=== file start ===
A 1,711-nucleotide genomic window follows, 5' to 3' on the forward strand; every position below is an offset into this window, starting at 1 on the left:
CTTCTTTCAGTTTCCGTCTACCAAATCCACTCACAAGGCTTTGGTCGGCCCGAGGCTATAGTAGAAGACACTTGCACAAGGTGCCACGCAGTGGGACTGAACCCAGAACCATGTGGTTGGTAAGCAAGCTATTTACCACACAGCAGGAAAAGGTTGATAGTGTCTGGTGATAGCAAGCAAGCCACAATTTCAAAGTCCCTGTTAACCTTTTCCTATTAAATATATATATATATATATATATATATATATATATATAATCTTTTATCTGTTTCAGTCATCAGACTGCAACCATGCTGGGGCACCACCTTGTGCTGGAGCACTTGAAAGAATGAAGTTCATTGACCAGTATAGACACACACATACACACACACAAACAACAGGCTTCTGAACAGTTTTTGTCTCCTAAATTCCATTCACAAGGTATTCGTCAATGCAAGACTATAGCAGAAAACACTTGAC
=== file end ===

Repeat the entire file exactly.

A 1,711-nucleotide genomic window follows, 5' to 3' on the forward strand; every position below is an offset into this window, starting at 1 on the left:
CTTCTTTCAGTTTCCGTCTACCAAATCCACTCACAAGGCTTTGGTCGGCCCGAGGCTATAGTAGAAGACACTTGCACAAGGTGCCACGCAGTGGGACTGAACCCAGAACCATGTGGTTGGTAAGCAAGCTATTTACCACACAGCAGGAAAAGGTTGATAGTGTCTGGTGATAGCAAGCAAGCCACAATTTCAAAGTCCCTGTTAACCTTTTCCTATTAAATATATATATATATATATATATATATATATATATATAATCTTTTATCTGTTTCAGTCATCAGACTGCAACCATGCTGGGGCACCACCTTGTGCTGGAGCACTTGAAAGAATGAAGTTCATTGACCAGTATAGACACACACATACACACACACAAACAACAGGCTTCTGAACAGTTTTTGTCTCCTAAATTCCATTCACAAGGTATTCGTCAATGCAAGACTATAGCAGAAAACACTTGAC